Their first big recommendation came after that first meeting of only 100 attendees. PeopleSoft's "business partners"-hardware suppliers, consultants, and other vendors that complement PeopleSoft's products-outnumbered customers at that conference by more than two to one. The Advisory Board's advice? Ban the business partners.
Instead, Grady says, "we brought [business partners] back slowly. They add a lot of value. They're part of our team. But they're really kept in line. They're all told that this isn't a sales event and there are to be no sales pitches." They're not allowed to present at any of the educational sessions unless a customer has proposed the presentation and will be presenting alongside the business partner, and PeopleSoft has agreed to keep business partner attendance to ten percent of the total. While there is a-the Partner Fair-Grady describes it as "low-key and genuinely informative."
For its part, PeopleSoft ensures a meeting free of sales pressure by making its own sales staff stay home. And only customers-not prospects-are invited to attend. "This meeting is where customer meets customer," Grady says. "It's an educational event, not a sales-and-marketing event."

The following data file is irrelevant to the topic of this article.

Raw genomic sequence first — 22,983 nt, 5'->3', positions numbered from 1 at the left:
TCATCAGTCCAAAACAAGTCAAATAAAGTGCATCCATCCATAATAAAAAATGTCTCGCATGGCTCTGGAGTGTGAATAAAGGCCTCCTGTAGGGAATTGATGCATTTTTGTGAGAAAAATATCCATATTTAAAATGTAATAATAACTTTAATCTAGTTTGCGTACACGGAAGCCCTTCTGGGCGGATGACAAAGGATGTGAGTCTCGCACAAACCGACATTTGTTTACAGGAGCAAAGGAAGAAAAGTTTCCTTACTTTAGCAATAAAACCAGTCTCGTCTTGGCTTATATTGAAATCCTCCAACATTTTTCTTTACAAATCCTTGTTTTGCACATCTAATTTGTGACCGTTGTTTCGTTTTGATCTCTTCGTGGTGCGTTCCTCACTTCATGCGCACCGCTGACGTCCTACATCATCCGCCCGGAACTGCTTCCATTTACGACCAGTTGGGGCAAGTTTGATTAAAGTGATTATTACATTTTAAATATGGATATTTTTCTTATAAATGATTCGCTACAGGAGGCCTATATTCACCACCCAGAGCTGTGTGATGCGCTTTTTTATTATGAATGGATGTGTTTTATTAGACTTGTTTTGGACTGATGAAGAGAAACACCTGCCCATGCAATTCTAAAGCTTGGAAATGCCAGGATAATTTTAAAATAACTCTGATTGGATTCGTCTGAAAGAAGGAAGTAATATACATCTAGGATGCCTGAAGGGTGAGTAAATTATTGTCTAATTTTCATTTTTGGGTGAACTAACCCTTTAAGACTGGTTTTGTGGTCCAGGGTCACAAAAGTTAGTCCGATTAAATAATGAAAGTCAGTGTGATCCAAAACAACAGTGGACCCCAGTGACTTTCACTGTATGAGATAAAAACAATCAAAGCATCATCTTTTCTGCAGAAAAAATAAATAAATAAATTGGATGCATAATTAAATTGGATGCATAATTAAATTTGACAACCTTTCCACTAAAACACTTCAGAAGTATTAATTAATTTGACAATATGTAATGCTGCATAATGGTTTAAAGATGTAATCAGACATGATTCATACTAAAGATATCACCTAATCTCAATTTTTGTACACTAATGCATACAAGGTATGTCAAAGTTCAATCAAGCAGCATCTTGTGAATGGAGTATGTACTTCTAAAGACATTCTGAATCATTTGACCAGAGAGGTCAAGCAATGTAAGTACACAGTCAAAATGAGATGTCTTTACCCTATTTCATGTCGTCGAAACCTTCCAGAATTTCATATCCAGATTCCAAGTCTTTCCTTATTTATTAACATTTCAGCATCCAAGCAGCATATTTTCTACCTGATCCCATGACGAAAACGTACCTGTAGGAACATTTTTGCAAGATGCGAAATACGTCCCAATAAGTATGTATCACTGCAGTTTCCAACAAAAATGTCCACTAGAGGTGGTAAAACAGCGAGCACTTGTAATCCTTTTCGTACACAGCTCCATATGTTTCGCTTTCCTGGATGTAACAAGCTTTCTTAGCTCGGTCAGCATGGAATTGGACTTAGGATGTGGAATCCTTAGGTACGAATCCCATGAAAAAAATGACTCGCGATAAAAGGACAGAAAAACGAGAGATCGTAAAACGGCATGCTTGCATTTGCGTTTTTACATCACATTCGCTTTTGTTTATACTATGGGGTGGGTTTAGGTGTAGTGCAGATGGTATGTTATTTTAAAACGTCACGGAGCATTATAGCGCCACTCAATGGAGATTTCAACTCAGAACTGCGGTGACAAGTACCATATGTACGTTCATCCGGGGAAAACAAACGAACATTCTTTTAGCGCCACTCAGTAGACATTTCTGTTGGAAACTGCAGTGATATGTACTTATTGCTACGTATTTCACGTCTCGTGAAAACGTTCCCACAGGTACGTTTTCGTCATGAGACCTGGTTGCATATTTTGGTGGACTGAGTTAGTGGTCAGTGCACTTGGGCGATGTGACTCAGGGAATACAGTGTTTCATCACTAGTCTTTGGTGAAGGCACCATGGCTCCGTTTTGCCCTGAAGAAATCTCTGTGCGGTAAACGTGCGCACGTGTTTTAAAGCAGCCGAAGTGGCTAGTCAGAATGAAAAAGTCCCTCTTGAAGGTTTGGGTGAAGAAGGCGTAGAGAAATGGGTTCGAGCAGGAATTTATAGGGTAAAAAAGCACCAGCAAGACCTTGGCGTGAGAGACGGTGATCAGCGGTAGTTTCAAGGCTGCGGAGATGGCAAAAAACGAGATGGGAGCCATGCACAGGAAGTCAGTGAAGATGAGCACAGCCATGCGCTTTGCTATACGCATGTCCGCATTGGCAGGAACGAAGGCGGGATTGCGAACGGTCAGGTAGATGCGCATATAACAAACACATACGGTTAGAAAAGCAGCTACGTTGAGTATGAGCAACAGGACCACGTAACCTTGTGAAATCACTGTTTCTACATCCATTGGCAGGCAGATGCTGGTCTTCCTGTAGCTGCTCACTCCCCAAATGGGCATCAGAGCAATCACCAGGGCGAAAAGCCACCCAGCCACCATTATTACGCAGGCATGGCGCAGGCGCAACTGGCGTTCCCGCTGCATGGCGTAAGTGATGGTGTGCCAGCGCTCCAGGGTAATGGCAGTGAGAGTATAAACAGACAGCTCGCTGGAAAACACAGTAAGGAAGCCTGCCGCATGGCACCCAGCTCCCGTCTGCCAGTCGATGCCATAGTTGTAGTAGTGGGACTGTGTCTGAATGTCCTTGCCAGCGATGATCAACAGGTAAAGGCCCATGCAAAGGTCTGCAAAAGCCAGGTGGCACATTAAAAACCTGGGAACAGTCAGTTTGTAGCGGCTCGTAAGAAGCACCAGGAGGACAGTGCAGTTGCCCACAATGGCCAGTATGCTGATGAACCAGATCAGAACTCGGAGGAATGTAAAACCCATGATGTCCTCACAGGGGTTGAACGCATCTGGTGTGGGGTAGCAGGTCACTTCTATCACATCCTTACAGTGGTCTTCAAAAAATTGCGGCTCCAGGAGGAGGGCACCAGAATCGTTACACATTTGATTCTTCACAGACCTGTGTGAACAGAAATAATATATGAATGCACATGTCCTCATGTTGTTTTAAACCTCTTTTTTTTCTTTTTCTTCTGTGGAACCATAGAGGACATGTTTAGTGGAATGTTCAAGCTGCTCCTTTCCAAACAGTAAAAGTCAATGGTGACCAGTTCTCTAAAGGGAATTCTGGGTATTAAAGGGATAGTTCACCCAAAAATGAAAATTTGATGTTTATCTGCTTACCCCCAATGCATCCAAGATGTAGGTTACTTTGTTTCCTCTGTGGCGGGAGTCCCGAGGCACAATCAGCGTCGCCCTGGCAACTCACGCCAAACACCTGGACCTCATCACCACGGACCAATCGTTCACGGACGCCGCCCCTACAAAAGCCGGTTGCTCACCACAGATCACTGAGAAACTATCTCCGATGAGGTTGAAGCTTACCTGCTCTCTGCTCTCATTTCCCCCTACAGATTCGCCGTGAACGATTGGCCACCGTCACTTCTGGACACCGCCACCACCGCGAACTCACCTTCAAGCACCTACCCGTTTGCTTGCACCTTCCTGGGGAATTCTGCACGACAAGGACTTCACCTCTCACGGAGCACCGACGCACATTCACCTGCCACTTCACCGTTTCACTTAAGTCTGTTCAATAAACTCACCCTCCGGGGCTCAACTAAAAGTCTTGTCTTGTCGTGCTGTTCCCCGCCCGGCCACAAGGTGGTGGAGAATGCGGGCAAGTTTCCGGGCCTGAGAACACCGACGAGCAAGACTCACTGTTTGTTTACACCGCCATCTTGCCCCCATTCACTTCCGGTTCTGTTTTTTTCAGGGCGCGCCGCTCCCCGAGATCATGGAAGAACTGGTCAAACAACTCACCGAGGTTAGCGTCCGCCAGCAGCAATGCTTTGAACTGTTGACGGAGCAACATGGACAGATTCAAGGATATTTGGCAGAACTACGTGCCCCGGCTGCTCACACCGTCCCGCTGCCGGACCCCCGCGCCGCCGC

Which is clearly one attraction for attendees. Another is the chance to network with other customers in the same industry using the same product. That's something PeopleSoft does a lot to encourage, and it's another thing that has become a logistical challenge with the ever-burgeoning bulk of this meeting.
"We used to have a bulletin board for messages, where customers would post little pink sheets [to find other customers]," Moddelmog explains. "For this year's conference, we've purchased a $60,000 messaging system accessible from 50 terminals around the convention center." The system includes a photo station, so attendees can take their own pictures with the click of a mouse and create brief profiles to be stored in the system for others to look up.
They also can use the system (which is basically Microsoft Mail with a specialized application built on top of it) to plan ad-hoc meetings, look up acquaintances from last year, search for attendees in their field, or access the Internet. PeopleSoft will use the system to broadcast messages.
Networking among themselves is where customers find real value in the conference, Moddelmog believes. "They get to extend their own project teams by talking to people who have the same issues they do based on their industry, geography, or customizing an application in a specific way," she says. "This helps them be successful in their implementation [of our products], and that's the primary reason we do it."